East Of Eden
In one scene of Jackie, Natalie Portman, as Jackie Kennedy, seeks counsel from her priest played by the late Sir John Hurt. The setting is late November 1963, after her husband John F. Kennedy had been assassinated, but still in the midst of the funeral/ memorial/ national mourning period. Profoundly pained, Jackie shares her feelings of deep sadness, hurt and loneliness. The priest tells her the story of Jesus' healing of the blind man from John chapter 9:
1. As he went along, he saw a man blind from birth.
The gang from "Trolls", from the Dreamworks site.
Admit it: At one point or another, you have probably said something unpleasant online that you later regretted—and that you wouldn’t have said in person. It might have seemed justified, but to someone else, it probably felt inappropriate, egregious or like a personal attack.
In other words, you were a troll.
By the sweat of your brow
you will eat your food
until you return to the ground,
since from it you were taken;
for dust you are
and to dust you will return.”
Ash Wednesday- actually the whole concept of Lent- jolts me. I grew up Holiness/Pentecostal, belonged to another such church during college, and then spent another five years as a member of a nondenominational Evangelical fellowship. So yeah, I always find myself shocked by the starkness of this day.
The verses read, including the one above, are blunt. We're going to die. All of us. And we, as in humanity, really stink. We are the worse. We oppress others, are selfish, and a quick skim...
"Paolo de Matteis - The Annunciation" by Paolo de Matteis (Wiki Commons)
Today is the Feast of the Annunciation. For those unfamiliar, from Wikipedia:...
So I am totally being lazy in the Soren Kierkegaard class I'm taking. Assigned to read Plato's "Euthyphro", I haven't been able to read more than a few pages before having my brain scream "Nope" and start daydreaming of how cute K would look in a pair of horn-rimmed glasses.
A drawing of Soren Kierkegaard I did yesterday.
I haven't been sleeping well the last few nights. My thoughts, during the day and night, are on my daddy, who's been on life support since last week. We- the family- know, but are still grappling with the reality that we are nearing the end.
Have you heard about Robert Durst? There's a lot- and that's an understatement- to tell about the stranger-than-fiction-yet-very-real man at the center of multiple murders. From The New York Times:
Jay-Z in "On the Run" (Radio Lab)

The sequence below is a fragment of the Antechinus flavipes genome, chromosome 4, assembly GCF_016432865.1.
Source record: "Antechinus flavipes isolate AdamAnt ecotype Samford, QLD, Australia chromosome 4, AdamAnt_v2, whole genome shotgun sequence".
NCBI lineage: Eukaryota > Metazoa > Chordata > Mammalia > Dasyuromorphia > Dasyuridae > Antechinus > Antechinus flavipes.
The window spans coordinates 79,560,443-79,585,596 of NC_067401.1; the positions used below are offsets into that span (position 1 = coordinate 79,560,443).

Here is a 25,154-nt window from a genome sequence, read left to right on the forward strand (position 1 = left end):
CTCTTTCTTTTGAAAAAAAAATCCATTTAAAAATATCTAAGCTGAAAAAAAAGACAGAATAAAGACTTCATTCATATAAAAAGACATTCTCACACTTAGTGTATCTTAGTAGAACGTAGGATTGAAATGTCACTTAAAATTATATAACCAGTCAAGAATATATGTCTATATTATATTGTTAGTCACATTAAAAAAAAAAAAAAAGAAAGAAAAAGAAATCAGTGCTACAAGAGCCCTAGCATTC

It's been a long, long day. Rainy, gray and layered thickly with foreboding. A real walking in "the valley of the shadow of death". I'm not being dramatic, it's just really been that kind of day.
This morning I began "Søren Kierkegaard - Subjectivity, Irony and the Crisis of Modernity", an online University of Copenhagen class offered through Coursera. It's totally free, so if you're a nerd, and cheap, like me, you can still register if you like. In the "About" descriptor:...
Photo taken by K.
Psalm 19 is an utter masterpiece. C.S. Lewis said "I take this to be the greatest poem in the Psalter and one of the greatest lyrics in the world." It was part of my devotional reading this morning, and in a month of arctic temps, icy sleet and far too many gray skies, it was like a lovely bit of Spring.
The first few verses popped out at me (despite the fact I've read this chapter I don't know how many times in the past):...
"No longer shall I paint interiors, and people reading, and women knitting. I shall paint living people who breathe and feel and suffer and love—I shall paint a number of pictures of this kind. People will understand the sacredness of it, and will take off their hats as though they were in church. I shouldn't like to be without suffering. How much of my art I owe to suffering!"
-Edvard Munch (as quoted in George Heard Hamilton, Painting and Sculpture, 1880-1940, 1967 and Joy Schaverien, The revealing image: analytical art psychotherapy in theory and practice, 2009)
Another day, another stupid celebrity twitter tirade.
Last week, as Kanye West's post-Grammy rant went viral, my brother Joe sent me a simple text:...
"Remember that you are dust, and to dust you shall return."
Those are the words typically spoken by the pastor, deacon or administrant while spreading ashes on the foreheads of the penitents gathered for Ash Wednesday services- at least at Episcopal Churches....
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